Posted October 8, 2019 • Updated October 8, 2020

Today is World Sight Day, a global day of awareness to focus attention on blindness and vision impairment. Here we share some resources for you to better understand vision, how it is affected by certain epilepsy surgeries, and what you can do to help your child with vision impairments.

  • New! Eyelander is an online game for children and adults with visual field loss, including homonymous hemianopia, as well as cerebral vision impairments. It provides “gamified visual search training that can help improve the player’s ability to find objects in cluttered settings.” Eyelander can be played on a tablet or with a mouse and keyboard on a computer. And it’s free!

  • New! Perkins School for the Blind has released a new website all about cortical/cerebral vision impairment – CVI Now. We have worked closely with Perkins  School for the to help bring the patient voice to this new website. Check it out!

  • If your child has had an occipital lobe removed or disconnected as part of epilepsy surgery, make sure you understand homonymous hemianopia.

  • Take a break and watch this one-hour video to help you learn about homonymous hemianopia from our partners at Perkins School for the Blind.

  • Homonymous hemianopia is an “invisible disability.” Consider whether it would be appropriate for your child to use a white cane, especially in public. This can que other pedestrians that your child has a vision impairment and avoid unintended collisions with other people in crowded areas like shopping malls, busy sidewalks, or crowded school hallways.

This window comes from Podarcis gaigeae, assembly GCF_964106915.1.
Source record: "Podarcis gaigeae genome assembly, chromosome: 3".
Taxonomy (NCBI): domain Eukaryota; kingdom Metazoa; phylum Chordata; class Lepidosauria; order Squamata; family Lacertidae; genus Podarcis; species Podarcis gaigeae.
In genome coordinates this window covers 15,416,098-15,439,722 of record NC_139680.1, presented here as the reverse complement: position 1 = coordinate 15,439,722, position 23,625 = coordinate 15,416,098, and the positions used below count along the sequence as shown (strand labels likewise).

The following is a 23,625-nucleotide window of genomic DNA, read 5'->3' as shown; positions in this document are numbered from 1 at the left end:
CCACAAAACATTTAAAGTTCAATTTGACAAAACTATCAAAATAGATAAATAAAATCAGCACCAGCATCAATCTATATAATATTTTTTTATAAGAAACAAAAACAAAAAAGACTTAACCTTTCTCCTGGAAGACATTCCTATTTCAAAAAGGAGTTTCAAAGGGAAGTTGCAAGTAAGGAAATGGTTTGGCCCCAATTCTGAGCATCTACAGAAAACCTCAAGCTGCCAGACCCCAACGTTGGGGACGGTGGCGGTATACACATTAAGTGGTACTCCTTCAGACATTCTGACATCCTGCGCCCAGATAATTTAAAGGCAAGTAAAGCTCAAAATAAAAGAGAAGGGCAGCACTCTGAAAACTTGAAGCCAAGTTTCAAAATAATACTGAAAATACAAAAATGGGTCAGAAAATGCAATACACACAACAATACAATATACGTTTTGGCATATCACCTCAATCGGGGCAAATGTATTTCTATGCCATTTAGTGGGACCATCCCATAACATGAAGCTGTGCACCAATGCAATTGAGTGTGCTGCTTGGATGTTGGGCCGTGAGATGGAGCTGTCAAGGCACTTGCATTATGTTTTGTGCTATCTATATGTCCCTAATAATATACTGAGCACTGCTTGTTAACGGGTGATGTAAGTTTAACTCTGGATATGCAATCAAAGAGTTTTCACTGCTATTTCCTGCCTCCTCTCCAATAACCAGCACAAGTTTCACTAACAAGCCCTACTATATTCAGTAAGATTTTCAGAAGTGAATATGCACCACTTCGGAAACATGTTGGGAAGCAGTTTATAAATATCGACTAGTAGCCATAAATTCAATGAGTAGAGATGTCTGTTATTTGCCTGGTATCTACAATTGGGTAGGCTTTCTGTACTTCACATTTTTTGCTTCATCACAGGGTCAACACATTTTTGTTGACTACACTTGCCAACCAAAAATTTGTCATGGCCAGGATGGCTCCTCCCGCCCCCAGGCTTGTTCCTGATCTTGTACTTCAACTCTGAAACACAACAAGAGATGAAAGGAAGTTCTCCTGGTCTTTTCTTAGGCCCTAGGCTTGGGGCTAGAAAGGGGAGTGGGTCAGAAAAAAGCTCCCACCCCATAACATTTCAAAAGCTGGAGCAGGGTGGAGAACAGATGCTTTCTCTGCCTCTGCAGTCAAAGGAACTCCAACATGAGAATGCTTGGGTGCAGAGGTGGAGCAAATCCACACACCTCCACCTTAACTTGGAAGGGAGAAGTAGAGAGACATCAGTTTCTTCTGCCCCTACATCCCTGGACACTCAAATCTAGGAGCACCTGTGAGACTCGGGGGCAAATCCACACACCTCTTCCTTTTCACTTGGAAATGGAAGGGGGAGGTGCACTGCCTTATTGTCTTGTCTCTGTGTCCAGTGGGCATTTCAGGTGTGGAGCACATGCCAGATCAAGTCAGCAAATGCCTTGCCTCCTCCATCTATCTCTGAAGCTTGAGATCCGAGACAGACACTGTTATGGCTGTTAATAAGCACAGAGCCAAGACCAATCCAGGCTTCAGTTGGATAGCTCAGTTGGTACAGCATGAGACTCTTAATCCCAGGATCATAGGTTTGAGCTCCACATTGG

• Some children may have other types of cerebral vision impairment as a result of seizures, hydrocephalus, anti-epileptic drugs, or other epilepsy surgeries. Make sure your child is followed by a qualified neuro-opthalmologist and is fully evaluated by a teacher of the visually impaired in school.

  • Temporal lobectomy or lesionectomy can sometimes result in an upper quadrant field loss opposite the affected temporal lobe. Make sure your child is evaluated after surgery to see if this loss has occurred.

Brain Based Visual Impairments

This presentation from our family and professional conference this summer introduces you to various brain-based visual impairments caused by seizures, anti-epileptic drugs, hydrocephalus, and epilepsy surgery.


This guide summarizes the various visual impairments a child will have after hemispherectomy, TPO disconnection, and occipital lobectomy, and how they can affect a child’s daily living, functional mobility, and access to the educational curriculum in school.

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Revised October 2019! This Quick Guide provides educators and parents with specialized instruction, accommodations, and aids to help a child with homonymous hemianopia in any educational environment.